Problem solve Get help with specific problems with your technologies, process and projects.

How to use the Windows XP Recovery Console

Once you install the Recovery Console, you have to familiarize yourself with the new command prompt -- and how it differs from the one within the OS itself.

Part 1 | Part 2 | Part 3

Brien M. Posey
In the first part of this series, I showed you how to install the Recovery Console onto a computer that's running Windows XP. In this article, I want to continue the discussion by showing you how to use the Recovery Console once it's installed.

The Windows XP Recovery Console installation process reconfigured Windows so that it boots to a boot menu rather than immediately booting the Windows operating system. This boot menu gives you the choice of booting Windows XP or loading the Recovery Console, as shown in Figure A.

Figure A

If you choose the Recovery Console option, the Recovery Console will begin to load. It will then display every Windows installation that it can locate on the hard drive. As you can see in Figure B, each installation is assigned a number. You must enter the number that corresponds to the Windows installation that you want to work with.

Figure B

Upon selecting a Windows installation, you are prompted to enter the local administrator password for that installation. Upon doing so, you are taken to a command prompt, as shown in Figure C.

Figure C

At first glance, the Recovery Console's command prompt looks identical to the command prompt you can access from within Windows. Looks can be deceiving, though, as there are some very important differences between the two.

I tend to think of the Recovery Console's command prompt as a handicapped version of the Windows command prompt. For the Recovery Console, Microsoft purposefully disabled a lot of the command prompt features and capabilities in the name of security. This never made much sense to me, because even though you are using the Recovery Console, you have still authenticated into Windows using administrative credentials. But I digress.

How Windows XP and Recovery Console command prompts are different

The first major difference between the Recovery Console and the Windows XP command prompts is that the Recovery Console does not give you full access to the system's hard drive, even though you are logged in as an administrator. Also, while you can view the root directory, you can only gain access to specific subdirectories.

The Recovery Console command prompt allows you to access the Windows system folder (usually C:\Windows), the CMDCONS folder (part of the Recovery Console) and files and folders stored on removable media. The Recovery Console denies access to all other folders, including those created by Windows, such as the Program Files folder.

Note: Incidentally, there is a way that you can gain access to these folders through a roundabout method. I will show you that trick in the next article of this series.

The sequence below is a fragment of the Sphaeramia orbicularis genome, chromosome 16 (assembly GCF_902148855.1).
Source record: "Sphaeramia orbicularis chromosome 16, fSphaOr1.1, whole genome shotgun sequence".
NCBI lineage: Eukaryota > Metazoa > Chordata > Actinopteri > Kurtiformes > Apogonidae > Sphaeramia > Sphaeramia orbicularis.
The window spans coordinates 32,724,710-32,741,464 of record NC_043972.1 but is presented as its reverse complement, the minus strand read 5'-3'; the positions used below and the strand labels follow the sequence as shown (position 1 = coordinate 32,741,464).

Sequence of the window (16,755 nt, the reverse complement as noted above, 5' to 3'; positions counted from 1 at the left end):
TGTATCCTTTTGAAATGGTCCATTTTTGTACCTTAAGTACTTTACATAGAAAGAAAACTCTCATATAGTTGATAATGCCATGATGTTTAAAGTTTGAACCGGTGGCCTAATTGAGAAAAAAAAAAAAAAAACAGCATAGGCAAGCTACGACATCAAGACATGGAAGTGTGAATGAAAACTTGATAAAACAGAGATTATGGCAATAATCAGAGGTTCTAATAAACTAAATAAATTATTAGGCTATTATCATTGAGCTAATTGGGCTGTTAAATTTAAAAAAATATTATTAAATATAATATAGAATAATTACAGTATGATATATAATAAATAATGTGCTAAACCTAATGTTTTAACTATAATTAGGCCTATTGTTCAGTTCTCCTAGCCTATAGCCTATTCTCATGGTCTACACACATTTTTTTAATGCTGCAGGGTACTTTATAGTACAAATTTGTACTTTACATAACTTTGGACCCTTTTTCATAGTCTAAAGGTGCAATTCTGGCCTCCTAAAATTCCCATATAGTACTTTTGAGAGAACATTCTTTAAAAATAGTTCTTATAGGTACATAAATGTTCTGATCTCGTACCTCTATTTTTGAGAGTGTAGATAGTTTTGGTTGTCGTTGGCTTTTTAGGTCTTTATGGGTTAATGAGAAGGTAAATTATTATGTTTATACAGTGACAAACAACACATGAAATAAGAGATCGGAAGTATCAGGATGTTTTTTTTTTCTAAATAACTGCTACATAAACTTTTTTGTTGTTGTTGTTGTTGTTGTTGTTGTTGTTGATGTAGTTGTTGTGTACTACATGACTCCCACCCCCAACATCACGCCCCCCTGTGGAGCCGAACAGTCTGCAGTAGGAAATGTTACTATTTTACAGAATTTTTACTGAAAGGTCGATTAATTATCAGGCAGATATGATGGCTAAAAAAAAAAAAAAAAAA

You may find that "getting around" works a bit differently in the Recovery Console as well. For example, if you look at Figure C, you will notice that the Recovery Console initially places you in the Windows system folder. In a normal Command Prompt environment you could drop down to the root directory by entering the CD\ or CD.. command. In the Recovery Console, however, you must insert a space between the CD and the backslash. The CD.. command is invalid, and you will find that many of the typical DOS commands have been changed for use in the Recovery Console environment. I will discuss the commands in detail later on in this series.

Besides not having access to the majority of the folders on the hard disk, the Windows XP Recovery Console imposes some other significant restrictions as well. One such restriction is that removable media is designated as Read Only. If, however, you need to copy a file to removable media, there is a workaround to this restriction.

Other restrictions include the fact that you cannot reset the administrator password while working in the Recovery Console, and you do not have the ability to edit text files. This is important because most configuration files are text based.

In this article, I've talked about a lot of the things that you can not do through the Windows XP Recovery Console. In part three of this series, I will continue the discussion by showing you things that you can do, including some workarounds for issues I've already mentioned.


How to install it
How to use it
Regaining lost functionality

Brien M. Posey, MCSE, has received Microsoft's Most Valuable Professional Award four times for his work with Windows Server, IIS and Exchange Server. He has served as CIO for a nationwide chain of hospitals and healthcare facilities, and was once a network administrator for Fort Knox. You can visit his personal Web site at

Dig Deeper on Windows legacy operating systems

Start the conversation

Send me notifications when other members comment.

Please create a username to comment.